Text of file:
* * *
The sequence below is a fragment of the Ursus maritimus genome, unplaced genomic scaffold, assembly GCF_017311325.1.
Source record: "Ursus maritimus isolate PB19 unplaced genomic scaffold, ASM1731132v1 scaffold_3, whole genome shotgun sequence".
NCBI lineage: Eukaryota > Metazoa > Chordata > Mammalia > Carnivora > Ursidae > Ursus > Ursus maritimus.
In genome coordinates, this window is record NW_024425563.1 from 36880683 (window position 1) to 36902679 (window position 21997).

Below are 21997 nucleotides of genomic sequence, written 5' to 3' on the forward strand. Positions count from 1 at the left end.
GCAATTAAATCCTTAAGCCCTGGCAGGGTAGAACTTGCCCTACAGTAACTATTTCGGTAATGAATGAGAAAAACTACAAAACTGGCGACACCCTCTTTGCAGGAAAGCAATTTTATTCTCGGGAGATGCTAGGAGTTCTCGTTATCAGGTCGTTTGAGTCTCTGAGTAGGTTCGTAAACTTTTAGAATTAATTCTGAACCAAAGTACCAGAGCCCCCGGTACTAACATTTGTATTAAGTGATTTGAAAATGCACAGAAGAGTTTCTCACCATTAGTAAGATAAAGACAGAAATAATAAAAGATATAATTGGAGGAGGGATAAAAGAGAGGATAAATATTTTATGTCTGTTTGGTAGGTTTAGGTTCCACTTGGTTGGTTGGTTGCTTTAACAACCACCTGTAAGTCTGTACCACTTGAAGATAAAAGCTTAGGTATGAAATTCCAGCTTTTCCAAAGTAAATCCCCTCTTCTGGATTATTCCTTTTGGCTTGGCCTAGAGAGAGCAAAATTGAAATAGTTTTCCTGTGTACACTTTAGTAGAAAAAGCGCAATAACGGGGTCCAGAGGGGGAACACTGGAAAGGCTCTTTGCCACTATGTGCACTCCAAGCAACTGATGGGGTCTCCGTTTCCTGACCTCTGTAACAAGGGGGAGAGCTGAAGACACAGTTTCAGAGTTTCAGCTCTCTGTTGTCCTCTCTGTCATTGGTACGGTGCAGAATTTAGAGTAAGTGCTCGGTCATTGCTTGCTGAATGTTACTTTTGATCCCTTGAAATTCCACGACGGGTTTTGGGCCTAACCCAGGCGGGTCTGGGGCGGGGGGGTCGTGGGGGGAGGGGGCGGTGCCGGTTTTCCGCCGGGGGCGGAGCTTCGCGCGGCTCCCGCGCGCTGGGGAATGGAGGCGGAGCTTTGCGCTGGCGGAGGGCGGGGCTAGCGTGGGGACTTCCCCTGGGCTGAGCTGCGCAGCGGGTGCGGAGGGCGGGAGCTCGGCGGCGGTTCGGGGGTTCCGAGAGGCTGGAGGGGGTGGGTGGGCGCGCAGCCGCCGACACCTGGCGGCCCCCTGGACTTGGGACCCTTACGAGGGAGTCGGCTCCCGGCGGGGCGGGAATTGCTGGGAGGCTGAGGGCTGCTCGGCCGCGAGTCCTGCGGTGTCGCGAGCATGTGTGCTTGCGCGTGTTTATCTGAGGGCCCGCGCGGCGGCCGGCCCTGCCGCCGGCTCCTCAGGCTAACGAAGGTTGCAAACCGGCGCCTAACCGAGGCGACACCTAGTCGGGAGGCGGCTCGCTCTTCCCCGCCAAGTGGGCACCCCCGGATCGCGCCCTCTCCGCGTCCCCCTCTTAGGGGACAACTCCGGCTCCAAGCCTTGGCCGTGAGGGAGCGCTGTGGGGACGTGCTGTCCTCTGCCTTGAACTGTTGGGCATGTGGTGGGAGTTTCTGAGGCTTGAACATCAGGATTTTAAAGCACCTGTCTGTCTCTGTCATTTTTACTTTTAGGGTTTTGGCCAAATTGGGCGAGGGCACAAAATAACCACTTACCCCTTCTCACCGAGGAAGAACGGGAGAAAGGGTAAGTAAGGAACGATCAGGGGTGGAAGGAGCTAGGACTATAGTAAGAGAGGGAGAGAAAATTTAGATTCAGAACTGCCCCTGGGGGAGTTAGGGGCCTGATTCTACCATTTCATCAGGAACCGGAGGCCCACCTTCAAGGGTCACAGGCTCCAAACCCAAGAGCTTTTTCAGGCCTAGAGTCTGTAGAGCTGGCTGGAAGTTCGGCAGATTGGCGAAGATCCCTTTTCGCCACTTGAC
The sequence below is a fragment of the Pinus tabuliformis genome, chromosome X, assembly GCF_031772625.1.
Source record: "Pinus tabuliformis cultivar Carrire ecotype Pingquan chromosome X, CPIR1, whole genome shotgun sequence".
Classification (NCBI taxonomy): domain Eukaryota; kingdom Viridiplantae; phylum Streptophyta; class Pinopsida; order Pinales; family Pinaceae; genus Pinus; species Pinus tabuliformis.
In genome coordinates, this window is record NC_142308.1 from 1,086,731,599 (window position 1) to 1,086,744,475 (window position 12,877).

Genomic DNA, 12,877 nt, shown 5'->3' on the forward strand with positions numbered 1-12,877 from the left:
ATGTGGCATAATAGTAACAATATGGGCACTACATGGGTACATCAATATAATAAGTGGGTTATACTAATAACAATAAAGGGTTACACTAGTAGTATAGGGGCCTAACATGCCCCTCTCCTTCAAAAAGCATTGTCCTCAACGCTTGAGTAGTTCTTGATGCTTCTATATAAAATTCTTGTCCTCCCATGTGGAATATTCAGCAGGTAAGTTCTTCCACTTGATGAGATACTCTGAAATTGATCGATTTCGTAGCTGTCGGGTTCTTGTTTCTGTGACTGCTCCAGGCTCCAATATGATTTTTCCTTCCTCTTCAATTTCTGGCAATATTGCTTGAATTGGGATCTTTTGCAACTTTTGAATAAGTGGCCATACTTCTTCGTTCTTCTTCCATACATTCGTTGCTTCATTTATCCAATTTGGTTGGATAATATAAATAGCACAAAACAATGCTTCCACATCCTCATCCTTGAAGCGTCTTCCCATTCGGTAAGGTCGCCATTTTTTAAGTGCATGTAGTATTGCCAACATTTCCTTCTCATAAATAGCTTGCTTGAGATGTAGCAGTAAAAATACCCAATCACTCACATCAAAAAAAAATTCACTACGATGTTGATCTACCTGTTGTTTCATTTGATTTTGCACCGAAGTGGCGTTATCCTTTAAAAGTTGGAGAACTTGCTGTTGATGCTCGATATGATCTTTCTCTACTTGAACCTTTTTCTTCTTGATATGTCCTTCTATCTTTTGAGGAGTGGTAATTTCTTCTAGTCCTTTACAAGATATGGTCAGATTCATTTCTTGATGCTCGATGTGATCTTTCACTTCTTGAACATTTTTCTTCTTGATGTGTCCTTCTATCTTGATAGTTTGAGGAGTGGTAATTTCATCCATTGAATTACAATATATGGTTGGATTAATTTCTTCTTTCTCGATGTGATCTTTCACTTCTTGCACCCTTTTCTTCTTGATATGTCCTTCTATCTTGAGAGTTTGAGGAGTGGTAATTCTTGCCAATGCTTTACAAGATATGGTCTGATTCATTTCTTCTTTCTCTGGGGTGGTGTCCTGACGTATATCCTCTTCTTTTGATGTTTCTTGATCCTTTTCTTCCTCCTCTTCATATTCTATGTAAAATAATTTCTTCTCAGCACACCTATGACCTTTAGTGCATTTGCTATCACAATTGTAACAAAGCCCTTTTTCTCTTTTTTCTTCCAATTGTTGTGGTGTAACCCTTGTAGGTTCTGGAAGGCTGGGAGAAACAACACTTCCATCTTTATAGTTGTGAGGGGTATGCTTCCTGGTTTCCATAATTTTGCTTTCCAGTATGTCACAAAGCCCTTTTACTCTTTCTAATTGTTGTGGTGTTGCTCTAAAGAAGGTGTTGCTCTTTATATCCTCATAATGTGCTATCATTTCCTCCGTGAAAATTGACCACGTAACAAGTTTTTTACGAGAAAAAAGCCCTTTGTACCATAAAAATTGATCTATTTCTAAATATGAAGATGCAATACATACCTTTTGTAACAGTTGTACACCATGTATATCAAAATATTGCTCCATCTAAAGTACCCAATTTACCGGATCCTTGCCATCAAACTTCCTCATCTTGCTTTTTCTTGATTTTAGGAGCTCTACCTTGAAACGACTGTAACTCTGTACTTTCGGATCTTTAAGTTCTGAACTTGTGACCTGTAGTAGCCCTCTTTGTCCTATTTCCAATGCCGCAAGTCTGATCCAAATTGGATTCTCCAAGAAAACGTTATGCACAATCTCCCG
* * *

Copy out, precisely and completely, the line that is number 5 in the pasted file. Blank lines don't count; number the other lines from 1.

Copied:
Below are 21997 nucleotides of genomic sequence, written 5' to 3' on the forward strand. Positions count from 1 at the left end.